Department Chair

I. Martha Skerrett, Ph.D.

Date of Award


Access Control

Open Access

Degree Name

Biology, M.A.


Biology Department


Derek Beahm, Ph.D

Department Home page

First Reader

Derek Beahm, Ph.D.

Second Reader

I. Martha Skerrett, Ph.D.

Third Reader

Gregory Wadsworth, Ph.D.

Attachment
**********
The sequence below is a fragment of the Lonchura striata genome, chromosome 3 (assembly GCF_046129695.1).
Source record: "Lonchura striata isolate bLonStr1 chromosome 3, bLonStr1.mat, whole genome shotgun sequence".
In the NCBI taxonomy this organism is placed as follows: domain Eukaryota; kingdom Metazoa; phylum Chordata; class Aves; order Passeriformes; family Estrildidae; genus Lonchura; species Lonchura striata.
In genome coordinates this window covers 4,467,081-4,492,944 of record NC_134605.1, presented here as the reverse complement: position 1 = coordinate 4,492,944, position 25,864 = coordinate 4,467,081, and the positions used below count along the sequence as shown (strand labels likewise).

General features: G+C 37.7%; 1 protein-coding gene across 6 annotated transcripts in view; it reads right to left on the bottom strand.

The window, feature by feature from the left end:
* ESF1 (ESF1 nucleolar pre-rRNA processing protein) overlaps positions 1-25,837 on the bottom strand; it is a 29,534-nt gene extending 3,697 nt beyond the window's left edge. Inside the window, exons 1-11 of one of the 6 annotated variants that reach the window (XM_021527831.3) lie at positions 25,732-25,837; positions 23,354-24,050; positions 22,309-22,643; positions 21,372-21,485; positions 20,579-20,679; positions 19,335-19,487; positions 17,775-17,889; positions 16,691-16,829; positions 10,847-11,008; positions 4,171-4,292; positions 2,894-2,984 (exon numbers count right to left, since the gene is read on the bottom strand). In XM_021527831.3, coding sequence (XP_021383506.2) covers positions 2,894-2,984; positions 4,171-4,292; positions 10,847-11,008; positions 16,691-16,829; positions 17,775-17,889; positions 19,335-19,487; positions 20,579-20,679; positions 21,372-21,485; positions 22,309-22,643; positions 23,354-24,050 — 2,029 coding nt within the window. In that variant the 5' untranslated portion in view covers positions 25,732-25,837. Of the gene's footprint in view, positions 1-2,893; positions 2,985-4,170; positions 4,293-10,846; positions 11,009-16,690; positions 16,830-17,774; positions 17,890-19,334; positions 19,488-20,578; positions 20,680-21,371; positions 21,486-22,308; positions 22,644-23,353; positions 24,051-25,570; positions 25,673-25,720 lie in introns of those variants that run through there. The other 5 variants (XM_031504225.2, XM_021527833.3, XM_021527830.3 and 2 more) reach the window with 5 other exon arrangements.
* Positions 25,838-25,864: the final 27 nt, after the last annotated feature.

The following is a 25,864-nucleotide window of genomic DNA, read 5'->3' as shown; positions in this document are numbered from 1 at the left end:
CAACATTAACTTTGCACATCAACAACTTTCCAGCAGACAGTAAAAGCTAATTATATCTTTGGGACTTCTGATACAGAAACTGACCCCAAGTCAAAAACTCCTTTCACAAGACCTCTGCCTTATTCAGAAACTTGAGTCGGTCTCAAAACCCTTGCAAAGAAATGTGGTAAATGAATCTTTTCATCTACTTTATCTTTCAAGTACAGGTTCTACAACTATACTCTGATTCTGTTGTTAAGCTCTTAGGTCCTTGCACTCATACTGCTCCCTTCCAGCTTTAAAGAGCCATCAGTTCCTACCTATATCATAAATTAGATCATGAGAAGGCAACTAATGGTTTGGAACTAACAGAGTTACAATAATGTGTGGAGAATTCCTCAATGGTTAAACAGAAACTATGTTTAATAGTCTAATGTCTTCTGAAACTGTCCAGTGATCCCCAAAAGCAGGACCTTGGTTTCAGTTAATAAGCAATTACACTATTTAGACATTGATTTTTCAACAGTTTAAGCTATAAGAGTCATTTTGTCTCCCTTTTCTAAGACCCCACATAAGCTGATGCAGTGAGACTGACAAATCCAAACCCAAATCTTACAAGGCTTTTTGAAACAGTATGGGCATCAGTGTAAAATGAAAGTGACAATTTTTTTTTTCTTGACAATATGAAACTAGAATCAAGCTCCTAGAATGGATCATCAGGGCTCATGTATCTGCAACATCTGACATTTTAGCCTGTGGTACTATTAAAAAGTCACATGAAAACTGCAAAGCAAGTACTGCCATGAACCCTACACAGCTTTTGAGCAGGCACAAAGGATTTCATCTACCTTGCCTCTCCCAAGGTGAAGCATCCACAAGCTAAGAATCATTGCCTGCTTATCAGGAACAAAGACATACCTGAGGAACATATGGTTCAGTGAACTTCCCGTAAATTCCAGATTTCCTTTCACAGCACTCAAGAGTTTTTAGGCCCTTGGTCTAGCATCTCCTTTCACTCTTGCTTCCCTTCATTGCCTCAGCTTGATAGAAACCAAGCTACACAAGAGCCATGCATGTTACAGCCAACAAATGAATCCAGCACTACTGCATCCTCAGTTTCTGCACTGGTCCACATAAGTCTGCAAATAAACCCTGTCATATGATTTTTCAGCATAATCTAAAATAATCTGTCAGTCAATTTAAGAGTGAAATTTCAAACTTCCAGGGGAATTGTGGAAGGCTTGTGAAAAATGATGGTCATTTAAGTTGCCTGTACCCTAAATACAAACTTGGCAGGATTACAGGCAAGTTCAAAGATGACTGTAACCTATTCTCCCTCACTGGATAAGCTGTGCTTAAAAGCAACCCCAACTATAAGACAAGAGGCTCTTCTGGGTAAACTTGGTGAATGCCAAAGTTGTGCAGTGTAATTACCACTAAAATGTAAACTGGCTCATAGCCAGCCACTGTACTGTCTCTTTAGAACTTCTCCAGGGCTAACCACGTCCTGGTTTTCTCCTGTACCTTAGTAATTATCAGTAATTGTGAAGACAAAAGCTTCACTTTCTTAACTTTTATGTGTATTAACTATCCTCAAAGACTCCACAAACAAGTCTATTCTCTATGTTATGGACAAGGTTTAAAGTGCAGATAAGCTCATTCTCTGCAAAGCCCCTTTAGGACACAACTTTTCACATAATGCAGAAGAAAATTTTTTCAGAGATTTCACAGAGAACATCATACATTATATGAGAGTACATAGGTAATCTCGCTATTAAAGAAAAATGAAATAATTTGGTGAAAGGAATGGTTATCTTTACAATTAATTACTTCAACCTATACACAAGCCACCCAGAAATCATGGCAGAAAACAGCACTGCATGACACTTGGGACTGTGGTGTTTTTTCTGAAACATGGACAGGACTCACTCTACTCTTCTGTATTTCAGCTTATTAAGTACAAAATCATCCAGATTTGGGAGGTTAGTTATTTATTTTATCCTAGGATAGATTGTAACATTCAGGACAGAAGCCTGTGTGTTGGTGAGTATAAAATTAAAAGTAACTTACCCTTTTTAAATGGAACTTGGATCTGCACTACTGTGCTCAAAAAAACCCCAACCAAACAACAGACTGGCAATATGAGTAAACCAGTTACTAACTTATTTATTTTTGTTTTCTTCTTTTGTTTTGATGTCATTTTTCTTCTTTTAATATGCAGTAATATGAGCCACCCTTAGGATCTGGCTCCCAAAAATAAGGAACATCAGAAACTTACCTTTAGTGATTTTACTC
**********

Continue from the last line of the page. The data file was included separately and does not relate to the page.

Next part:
Gap junction channels formed by connexin proteins are critical for the health and function of the vertebrate lens. It is important to understand how these channels are affected by pH because a pH gradient exists in lens tissue. Intracellular pH (pHi) is a regulator of gap junction coupling, and different connexins show different sensitivities to pHi. A “Particle-Receptor” model for pH-dependent channel closure involves the intramolecular interaction between the cytoplasmic tail of the connexin and a region near the mouth of the channel dependent on a highly conserved histidine residue at position 95. While this model explains the pH sensitivity of some connexins, removal of H95 or truncation of the C-tail does not affect the lens connexin, Cx46. The goal of this thesis was to explore the roles of histidines residues located at and near position 95 for the other lens connexin, Cx50. Site-directed mutagenesis was used to replace single or combinations of histidine residues. Functional assays of Cx50 wildtype and mutant hemichannels were examined by electrophysiological techniques in the Xenopus laevis heterologous expression system. Preliminary findings suggest that H95 may not be necessary for pH-dependent channel closure. Attempts to determine if nearby histidine residues could act as redundant sensors were inconclusive due to poor expression levels. I show that removing all three histidine residues resulted in little to no channel activity despite the protein being trafficked to the plasma membrane. Ongoing experiments on these mutants will help identify the structural determinants of pH sensitivity in Cx50 channels.